Who is carrying the word of business to conferences?

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Politicians are unmindful of business and market fundamentals

Chris Chenga
There is a contrast in the level of business interest when multilateral conferences take place in different global regions. Consider the business interest when, for instance, G20 nations converge for annual summits. Among other represented countries, businesses and investors from the likes of Turkey, Saudi Arabia, and Japan pay close attention to proceedings.

Recurring themes such as sustainable development, socio-economic harmony and cross-regional integration all feature on the agenda of a G20 summit.

But, what makes a G20 summit stand out is that conference focus, though accommodating discourse for these recurring themes, places serious emphasis on issues of significance derived from business and market concerns!

The retained interest in these multilateral conferences is because business and markets are assured that deliberations will definitely exhaust matters to do with immediate business going concern and market well-being.

There is a clear disparity between the interest levels in developed nations’ conferences and conferences of developing nations. For instance, when the G7 summit (distinct from G20) took place in May, key issues were to focus on how climate change, trade agreements, and security, would have implications on each member nation’s respective business agency and market fundamentals.  Consider how security matters were discussed within a context of potential disruption to key sea ports for cargo movement with specific companies in mind, or how climate change policy would impact identifiable industrial margins and cost variables for specific companies.

It would be concise to say that G7 politicians met to discuss business, and the well-being of the money that finances each nation’s respective capital markets!

 

This is not the case with African multilateral conferences. Indeed, multilateral conferences to do with developing nations, Sub Saharan Africa specifically, are more diverged between political representation and business consequence.

Our business and market attitudes reflect this diverged interest. Evidence to this point starts in business media coverage. When COMESA, ECOWAS, or SADC summits take place, these events are not really front page fabric!

This is because the consumers of business media, who are business agents and market investors, do not feel an immediate existential interest in summit deliberations.

Hence, they do not pay attention. The summits are not really of serious consequence. Conference agendas and communiques are not striking matters that affect certainty, competitiveness, and profitability of business and markets.

This matter can be perceived from two narratives. Firstly, perhaps politicians are unmindful of real factors that affect business and markets. Secondly, there is a space between politicians and business that requires to be trimmed with both groupings understanding their mutual interests.  To illustrate how politicians are unmindful of real factors affecting business and markets, one can suggest topics that should have been on the agenda of recent summits across Sub Sahara Africa.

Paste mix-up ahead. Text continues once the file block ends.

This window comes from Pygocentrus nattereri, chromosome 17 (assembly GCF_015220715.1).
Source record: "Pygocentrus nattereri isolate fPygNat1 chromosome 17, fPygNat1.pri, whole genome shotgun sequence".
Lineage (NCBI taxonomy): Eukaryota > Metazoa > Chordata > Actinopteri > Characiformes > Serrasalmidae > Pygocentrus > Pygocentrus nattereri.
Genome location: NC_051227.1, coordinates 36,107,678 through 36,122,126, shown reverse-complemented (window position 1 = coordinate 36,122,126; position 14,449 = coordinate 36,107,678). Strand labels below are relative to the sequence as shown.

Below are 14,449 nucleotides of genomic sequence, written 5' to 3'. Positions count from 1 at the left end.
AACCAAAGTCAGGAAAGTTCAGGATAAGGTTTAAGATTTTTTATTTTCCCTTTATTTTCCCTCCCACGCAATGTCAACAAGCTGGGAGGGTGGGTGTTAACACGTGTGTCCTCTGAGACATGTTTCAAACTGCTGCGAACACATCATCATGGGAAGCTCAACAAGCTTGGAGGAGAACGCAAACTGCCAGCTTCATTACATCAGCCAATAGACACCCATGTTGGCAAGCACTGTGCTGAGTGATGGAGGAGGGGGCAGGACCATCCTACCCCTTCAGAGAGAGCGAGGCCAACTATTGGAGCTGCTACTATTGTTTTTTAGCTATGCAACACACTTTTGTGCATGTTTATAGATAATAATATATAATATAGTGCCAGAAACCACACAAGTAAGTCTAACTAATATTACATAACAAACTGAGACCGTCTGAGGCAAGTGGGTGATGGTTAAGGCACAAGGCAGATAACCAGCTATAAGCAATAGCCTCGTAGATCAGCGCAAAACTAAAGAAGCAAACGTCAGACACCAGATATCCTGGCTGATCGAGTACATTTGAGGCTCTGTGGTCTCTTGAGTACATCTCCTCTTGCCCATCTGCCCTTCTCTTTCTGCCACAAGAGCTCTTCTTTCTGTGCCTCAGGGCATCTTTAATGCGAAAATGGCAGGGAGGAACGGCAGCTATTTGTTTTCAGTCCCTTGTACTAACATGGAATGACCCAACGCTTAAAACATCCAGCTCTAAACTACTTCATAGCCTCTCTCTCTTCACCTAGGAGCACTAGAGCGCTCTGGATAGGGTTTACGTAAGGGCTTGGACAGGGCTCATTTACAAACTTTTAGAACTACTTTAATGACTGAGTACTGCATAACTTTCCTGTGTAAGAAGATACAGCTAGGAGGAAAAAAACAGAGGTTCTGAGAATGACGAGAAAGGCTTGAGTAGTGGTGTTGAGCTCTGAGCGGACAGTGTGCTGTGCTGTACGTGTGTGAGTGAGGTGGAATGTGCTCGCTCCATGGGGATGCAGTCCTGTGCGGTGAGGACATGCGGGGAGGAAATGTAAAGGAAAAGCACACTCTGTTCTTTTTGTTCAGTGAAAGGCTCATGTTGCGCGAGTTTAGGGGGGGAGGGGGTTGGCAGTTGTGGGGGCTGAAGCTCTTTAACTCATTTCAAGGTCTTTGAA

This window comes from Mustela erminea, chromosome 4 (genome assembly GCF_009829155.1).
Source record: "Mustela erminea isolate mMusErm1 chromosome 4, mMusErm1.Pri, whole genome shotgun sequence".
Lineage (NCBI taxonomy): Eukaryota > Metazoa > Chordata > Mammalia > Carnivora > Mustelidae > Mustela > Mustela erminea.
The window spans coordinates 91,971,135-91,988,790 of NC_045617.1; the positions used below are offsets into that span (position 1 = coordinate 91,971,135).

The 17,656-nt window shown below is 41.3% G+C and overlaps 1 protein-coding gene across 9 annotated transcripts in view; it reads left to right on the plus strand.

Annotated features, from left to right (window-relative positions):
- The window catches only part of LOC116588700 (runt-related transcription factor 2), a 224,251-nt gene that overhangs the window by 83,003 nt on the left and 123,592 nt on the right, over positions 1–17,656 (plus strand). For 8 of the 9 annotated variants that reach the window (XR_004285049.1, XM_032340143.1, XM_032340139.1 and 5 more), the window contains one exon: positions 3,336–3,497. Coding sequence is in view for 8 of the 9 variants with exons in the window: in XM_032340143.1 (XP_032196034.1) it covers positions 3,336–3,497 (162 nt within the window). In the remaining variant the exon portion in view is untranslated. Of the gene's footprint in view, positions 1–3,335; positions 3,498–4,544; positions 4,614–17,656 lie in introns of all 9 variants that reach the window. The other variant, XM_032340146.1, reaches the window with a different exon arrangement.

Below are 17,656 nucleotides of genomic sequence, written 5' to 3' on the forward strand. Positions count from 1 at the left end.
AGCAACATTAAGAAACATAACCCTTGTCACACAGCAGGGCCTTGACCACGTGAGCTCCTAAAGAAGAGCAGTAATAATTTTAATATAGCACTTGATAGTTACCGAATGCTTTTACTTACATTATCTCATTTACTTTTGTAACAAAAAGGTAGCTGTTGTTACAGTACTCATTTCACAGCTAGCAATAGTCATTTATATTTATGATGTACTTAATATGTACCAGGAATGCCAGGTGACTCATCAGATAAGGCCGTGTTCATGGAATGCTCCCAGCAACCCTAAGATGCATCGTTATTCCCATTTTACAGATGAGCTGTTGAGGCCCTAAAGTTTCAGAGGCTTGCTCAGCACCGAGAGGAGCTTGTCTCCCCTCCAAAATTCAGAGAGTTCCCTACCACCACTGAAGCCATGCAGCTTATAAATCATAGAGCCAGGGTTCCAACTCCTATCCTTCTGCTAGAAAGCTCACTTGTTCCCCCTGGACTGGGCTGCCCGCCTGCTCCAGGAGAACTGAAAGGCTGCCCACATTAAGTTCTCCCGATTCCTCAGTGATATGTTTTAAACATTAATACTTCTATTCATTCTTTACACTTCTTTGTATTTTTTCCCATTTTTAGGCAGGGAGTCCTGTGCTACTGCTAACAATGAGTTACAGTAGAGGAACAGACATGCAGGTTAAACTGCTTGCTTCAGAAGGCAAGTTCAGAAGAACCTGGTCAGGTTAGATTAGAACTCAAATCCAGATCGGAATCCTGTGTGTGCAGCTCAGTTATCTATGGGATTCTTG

Commodity dependence

Commodity dependence should have featured high on priorities. Angola, DRC, Zambia, Zimbabwe are all greatly dependent on global commodity demand and prices.

As neither of these countries has discretion on commodity demand or prices, this means that national budgets are leveraged on variables that our governments have no control over. As a result fiscal and monetary policy for most African countries starts at a disadvantage on business and markets.

For instance, according to the IMF’s Article 4 report on Angola, the oil price shock that started in mid-2014 has substantially reduced fiscal revenue and exports. Currently Angola, which depends on crude shipments for 97 percent of its exports, requires oil prices to shoot up to $82 Angola to balance its budget this year according to estimates by Fitch Ratings. Oil is presently at $52.

Zambia’s exports are 85 percent copper receipts, and capital inflows of FDI are 80% into copper industry. Since copper prices fell in 2014, Zambia has been chasing up accumulated debts, influencing its fiscal and monetary policy.

Fluctuations in commodity prices disrupt national revenues and budgets

Source: UN Conference on Trade and Development

Evidently, commodity dependence should be a high factor which African politicians need to discuss for the comfort of business and markets. As volatile mineral prices are considered external factors, summit deliberations should be on strategies to sustain commodity revenues; perhaps instruments such as flexible mining royalties, or clear fiscal regimes that smooth price volatility on revenues.

Consider that in Nigeria, a three month fall in oil prices in 2014 resulted in an annual fall of the current account by 69,3 percent (from N$3,14 trillion in 2013 to N$964,6bn in 2014).

That means more trillions of capital flows were lost in just a quarter. The implication on tax revenue and expenditures is too significant. Fiscal and monetary management should function with an objective purpose of business and market certainty. Fundamentally, the impact of commodity dependence on business and markets is a subject matter demanding serious summit deliberation and focus.